The College of Denver reported a computer theft from a faculty member's office on February 28. The computer contains the names and Social Security numbers of nearly 1000 former students. The affected students would have been enrolled in this particular instructor's class between 1999 and 2002. The social security numbers should not have been on the computers in the first place. The college is currently completing a project to review the information stored on all college-owned computers.

TD Banknorth has reissued 200,000 credit cards in response to the massive data breach of T.J. Maxx and Marshalls stores. The bank has locations in Maine, Massachusetts, New Hampshire, New Jersey, New York, Pennsylvania and Vermont. Supplies of credit cards are actually running out since so many banks are also reissuing cards for their customers also affected by the breach at the Massachusetts-based TJX Company.

The U.S. Bureau of the Census revealed it posted personal information for 302 families on a public website. The data breach occurred for about six months between 2006 and 2007. The personal data posted included names and Social Security numbers. The bureau was using the data to test new software, but ended up using real data as well. The bureau states the employees involved in this mistake will face administrative action.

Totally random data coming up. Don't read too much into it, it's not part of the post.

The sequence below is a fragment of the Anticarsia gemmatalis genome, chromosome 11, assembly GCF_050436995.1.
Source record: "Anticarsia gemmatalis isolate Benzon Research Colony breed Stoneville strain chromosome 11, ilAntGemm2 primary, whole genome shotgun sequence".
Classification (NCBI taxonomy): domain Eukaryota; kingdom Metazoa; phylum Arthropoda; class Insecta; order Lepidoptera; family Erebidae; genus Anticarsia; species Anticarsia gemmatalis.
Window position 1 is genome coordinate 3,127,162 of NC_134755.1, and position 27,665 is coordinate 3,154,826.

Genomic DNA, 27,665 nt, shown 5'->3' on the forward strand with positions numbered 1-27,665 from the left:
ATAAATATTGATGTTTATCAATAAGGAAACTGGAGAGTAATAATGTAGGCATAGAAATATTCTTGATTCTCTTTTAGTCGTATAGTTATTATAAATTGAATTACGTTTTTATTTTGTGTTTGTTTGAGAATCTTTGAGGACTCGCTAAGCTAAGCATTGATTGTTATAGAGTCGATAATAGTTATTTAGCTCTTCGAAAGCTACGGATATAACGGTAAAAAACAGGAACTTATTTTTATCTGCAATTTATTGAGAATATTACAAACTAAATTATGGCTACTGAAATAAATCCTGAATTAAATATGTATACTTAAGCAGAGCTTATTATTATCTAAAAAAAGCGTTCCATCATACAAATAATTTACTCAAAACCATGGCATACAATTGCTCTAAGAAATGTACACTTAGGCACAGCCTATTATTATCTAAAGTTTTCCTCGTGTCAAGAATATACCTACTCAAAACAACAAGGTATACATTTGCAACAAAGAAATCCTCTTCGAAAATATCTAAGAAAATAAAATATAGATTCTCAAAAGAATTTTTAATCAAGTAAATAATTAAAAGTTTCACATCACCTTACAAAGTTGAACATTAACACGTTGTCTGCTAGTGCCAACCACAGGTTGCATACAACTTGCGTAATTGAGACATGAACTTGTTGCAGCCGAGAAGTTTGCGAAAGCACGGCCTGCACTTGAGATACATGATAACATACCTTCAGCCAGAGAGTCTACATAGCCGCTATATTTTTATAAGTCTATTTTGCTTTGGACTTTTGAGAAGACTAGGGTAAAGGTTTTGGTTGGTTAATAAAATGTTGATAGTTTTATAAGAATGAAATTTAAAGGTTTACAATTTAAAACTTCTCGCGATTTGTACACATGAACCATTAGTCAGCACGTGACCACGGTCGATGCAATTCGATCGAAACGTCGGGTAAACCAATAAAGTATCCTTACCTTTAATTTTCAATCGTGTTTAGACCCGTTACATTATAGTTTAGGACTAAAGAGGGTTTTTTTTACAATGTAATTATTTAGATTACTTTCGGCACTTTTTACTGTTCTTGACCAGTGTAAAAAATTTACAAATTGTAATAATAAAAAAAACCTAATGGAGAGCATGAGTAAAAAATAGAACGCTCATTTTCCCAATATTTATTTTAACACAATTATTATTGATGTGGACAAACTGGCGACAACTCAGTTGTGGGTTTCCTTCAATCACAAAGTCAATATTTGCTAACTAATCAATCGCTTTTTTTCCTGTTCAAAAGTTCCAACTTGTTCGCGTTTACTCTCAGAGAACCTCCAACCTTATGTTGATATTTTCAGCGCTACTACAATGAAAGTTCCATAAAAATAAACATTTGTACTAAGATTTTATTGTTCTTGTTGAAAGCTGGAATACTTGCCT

The New York Department of Labor issued a warning to more than 500 people whose identities have been compromised. Personal information for unemployment claimants was contained on an auditor's computer that was stolen from his car on January 21. The Labor Department mailed letters to the 549 people whose personal identity information was breached. The letter tells the victims to put fraud alerts on their credit accounts and monitor them closely.

More information came was reported this week on the Birmingham, Alabama VA Hospital portable hard drive stolen around January 22. The VA first reported that personal information for 48,000 veterans might have been compromised. Now, the VA reports the drive may have contained personal data, including Social Security numbers on about 535,000 people. Additionally, the drives may also contain billing information for 1.3 million doctors across the nation. The VA will provide a free year of credit monitoring to anyone affected by this data breach.